My latest project this month was to look at more experimentation by turning a photograph into a piece of art work. It's a journey that I often start without any real idea on where I am going to end up. I love just simply playing around with layers, brushes and filters using a combination of Adobe Lightroom, Photoshop and DxO Nik Collection plugin filters.
Flowers are probably the best subject to start with. May is the ideal month to get outdoors and create a stock pile of photographs to work on throughout the year.
This is a step by step guide on how I turned the tulip on the left into the one on the right.
This image was taken on a recent trip to Wakehurst Place. May is a good time to visit with so many plants in full bloom. I used a macro 105 mm lens. It's not the greatest of shots but I just wanted the tulip head and beautiful curved stem for my project. The distracting background and foreground I knew were not going to be a problem.
I started the process by creating a new file in photoshop with just a plain white background. I had the original image also opened up as a separate file. Using the Object Selection tool I selected just the tulip and it's stem and did a copy and paste into a new layer in the new file; ending up with this. I then did a free transform to move into position.
The next step involved a little bit of brightness adjustment on the tulip layer. I then created a mask and using a soft brush I smoothed out all the sharp jagged edges.
As mentioned earlier when I start this process I never really have any idea of where I am going to end up. I like to keep an open mind and experiment along the way. The white background looked too harsh so I changed it to pink. I did this by selecting the red on the tulip with the colour picker tool and then sliding across the spectrum until I got a pale pink. Using the bucket tool I changed the colour on the white background layer.
The next stage was to give the tulip a more painted look. To achieve this I duplicated the tulip layer. This was to preserve the work already done if I decided I did not like the effect. My favourite mixer brush is "Kyles real oils". It works best when zooming in close. Always adjust the brush size to suit. My brush settings were wet at 24%, mix 35% and flow 100%. The key with using this brush is to think in terms of using a real paintbrush. The key is to remember to hit the clean brush option every time you start to paint over a new shade of colour. Otherwise you can end up with some strange colour mixing.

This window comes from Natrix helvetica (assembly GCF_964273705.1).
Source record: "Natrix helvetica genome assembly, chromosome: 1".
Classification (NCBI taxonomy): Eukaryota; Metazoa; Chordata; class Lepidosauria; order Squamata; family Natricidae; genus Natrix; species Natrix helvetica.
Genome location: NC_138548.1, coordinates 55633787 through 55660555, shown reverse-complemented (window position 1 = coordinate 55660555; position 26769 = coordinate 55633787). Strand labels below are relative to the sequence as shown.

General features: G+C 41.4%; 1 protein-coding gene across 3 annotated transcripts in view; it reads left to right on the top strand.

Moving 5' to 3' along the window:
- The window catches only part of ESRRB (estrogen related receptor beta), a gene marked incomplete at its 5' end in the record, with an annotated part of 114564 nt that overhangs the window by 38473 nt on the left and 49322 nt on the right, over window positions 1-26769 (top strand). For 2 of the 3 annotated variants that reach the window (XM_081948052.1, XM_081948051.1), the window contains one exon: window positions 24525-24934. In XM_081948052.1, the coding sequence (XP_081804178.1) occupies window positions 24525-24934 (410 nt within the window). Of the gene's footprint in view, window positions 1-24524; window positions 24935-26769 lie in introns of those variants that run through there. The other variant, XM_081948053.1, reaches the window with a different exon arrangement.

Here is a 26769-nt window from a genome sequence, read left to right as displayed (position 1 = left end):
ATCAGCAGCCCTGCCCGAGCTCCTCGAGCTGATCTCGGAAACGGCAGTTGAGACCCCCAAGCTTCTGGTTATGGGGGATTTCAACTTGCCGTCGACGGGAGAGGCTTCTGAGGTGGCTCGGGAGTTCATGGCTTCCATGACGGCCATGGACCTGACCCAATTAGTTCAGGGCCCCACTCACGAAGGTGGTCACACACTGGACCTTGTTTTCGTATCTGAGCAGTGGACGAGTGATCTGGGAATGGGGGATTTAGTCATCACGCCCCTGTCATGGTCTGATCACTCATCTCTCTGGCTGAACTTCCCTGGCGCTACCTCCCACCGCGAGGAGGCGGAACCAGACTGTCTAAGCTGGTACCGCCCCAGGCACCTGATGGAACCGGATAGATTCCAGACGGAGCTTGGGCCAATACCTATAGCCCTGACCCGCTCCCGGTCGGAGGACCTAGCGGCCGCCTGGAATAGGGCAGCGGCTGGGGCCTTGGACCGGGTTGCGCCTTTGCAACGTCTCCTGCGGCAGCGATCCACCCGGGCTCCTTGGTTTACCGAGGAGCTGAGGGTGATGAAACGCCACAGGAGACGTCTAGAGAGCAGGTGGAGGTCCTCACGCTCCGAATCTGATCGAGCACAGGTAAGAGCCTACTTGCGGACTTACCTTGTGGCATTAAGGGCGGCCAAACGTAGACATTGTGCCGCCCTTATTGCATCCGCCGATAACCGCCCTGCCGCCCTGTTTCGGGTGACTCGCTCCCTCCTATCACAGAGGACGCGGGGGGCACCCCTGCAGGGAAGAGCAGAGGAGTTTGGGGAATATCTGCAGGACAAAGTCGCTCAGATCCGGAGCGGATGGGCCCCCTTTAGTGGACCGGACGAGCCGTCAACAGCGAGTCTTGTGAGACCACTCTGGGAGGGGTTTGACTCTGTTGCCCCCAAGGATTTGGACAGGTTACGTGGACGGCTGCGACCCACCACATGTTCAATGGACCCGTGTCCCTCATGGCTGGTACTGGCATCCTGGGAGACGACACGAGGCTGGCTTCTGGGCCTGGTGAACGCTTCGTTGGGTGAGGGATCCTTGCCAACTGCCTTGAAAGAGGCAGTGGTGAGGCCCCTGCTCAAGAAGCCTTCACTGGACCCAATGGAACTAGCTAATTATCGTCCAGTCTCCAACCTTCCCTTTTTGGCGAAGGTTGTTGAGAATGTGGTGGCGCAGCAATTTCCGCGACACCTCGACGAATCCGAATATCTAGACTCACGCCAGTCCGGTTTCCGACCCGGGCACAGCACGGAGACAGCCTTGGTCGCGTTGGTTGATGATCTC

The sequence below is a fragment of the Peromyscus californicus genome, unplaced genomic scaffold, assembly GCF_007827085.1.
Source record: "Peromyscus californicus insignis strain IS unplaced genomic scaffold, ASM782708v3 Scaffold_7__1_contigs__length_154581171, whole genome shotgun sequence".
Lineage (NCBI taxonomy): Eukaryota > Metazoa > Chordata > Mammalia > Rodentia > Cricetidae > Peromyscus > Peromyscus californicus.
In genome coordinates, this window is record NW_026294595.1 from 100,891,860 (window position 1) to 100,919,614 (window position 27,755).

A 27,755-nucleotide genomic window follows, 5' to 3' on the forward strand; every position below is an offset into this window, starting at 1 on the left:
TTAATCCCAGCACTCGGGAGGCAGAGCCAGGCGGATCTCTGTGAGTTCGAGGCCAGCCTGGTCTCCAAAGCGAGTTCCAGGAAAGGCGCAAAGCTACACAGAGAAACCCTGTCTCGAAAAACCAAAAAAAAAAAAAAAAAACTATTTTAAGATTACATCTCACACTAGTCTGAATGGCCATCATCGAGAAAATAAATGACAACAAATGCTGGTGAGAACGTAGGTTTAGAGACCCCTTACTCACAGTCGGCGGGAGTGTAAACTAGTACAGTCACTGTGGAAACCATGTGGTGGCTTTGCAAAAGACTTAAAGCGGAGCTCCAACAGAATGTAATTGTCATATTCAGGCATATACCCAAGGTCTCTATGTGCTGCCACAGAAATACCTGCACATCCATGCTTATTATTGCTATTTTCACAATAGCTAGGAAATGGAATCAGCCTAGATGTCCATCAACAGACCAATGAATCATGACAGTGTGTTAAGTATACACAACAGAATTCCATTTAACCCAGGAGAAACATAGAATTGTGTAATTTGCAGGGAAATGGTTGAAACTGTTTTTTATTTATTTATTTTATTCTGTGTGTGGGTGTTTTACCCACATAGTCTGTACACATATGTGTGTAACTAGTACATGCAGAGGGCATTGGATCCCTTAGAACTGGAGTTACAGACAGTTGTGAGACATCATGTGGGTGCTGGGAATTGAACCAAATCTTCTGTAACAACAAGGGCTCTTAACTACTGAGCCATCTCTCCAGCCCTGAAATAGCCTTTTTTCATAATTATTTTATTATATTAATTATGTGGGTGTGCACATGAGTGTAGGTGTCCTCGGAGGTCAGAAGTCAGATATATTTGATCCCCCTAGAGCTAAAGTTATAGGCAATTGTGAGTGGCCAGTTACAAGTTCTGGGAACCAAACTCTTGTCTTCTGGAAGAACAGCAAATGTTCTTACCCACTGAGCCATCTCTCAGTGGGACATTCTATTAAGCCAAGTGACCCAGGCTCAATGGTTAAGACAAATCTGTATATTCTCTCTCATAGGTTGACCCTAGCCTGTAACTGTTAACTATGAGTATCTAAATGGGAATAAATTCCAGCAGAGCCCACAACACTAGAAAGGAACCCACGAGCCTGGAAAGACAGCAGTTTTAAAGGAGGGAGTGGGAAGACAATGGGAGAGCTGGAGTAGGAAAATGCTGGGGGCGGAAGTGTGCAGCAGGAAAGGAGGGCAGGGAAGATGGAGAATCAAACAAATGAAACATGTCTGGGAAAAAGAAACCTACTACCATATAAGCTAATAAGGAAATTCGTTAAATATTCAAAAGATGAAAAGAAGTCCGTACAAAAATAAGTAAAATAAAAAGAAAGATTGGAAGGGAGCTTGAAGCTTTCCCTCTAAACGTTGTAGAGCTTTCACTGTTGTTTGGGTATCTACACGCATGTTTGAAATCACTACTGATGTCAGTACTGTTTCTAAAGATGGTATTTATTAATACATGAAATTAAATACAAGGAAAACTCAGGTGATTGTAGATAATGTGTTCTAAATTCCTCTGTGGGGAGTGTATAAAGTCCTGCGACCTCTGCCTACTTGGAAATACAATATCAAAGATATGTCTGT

I next gave the image a crop to suit the composition a bit better and ensure the tulip was more central. I then added in a texture layer between the tulip and the background layer. I used the blend mode of overlay and reduced the opacity to 40%
I often collect texture shots when I see something suitable when out and about. Anything with a regular pattern that fills the frame is suitable. Such as leaves in a tree, grass, sand. In this case I used some pealed paint.
I wanted to look to create a more pastel effect so the next step was to add another white layer. By selecting overlay mode and reducing to 30% opacity it gives a really soft effect. I did start to lose the texture so I had to increase the opacity on that layer slightly to compensate.
The next stage was to create a vignette. To do this I created another layer. Took a colour sample from the green stem with the colour picker. With a large soft brush set to 10% opacity I brushed around the edges of the image. The advantage of doing this on a separate layer meant I could also play around with the blend mode and opacity further to get the desired effect.
The next step was to flatten the layers and import the new image into Lightroom. It was still far from finished.
From Lightroom I imported the image into the DxO Nik Collection plugin and added some additional filters. I used the detail extractor , skylight filter, foliage and a red vignette filter to intermingle with the previously applied green vignette. The result was this stronger looking image but I was still far from happy with it.
Once back in Lightroom I ran the image through some of the filter presets and really liked the "aged photo" effect. As mentioned before the whole process is a journey for me and I never know exactly where it is going to take me. To me the colours just looked much more subtle.
The final step was to import back into photoshop. There were a few annoying spots on the petals which needed smoothing out. As an extra touch I decided to add one more white layer over the top. Using the softlight blending mode. I then masked out the petals of the tulip so that the surrounding edge and stem looked slightly misty.
The end result of this journey is the image below which I would be happy to hang on my wall as a piece of art work.
The way to great photography is to simply just experiment.... Set yourself realistic goals and just keep practicing.
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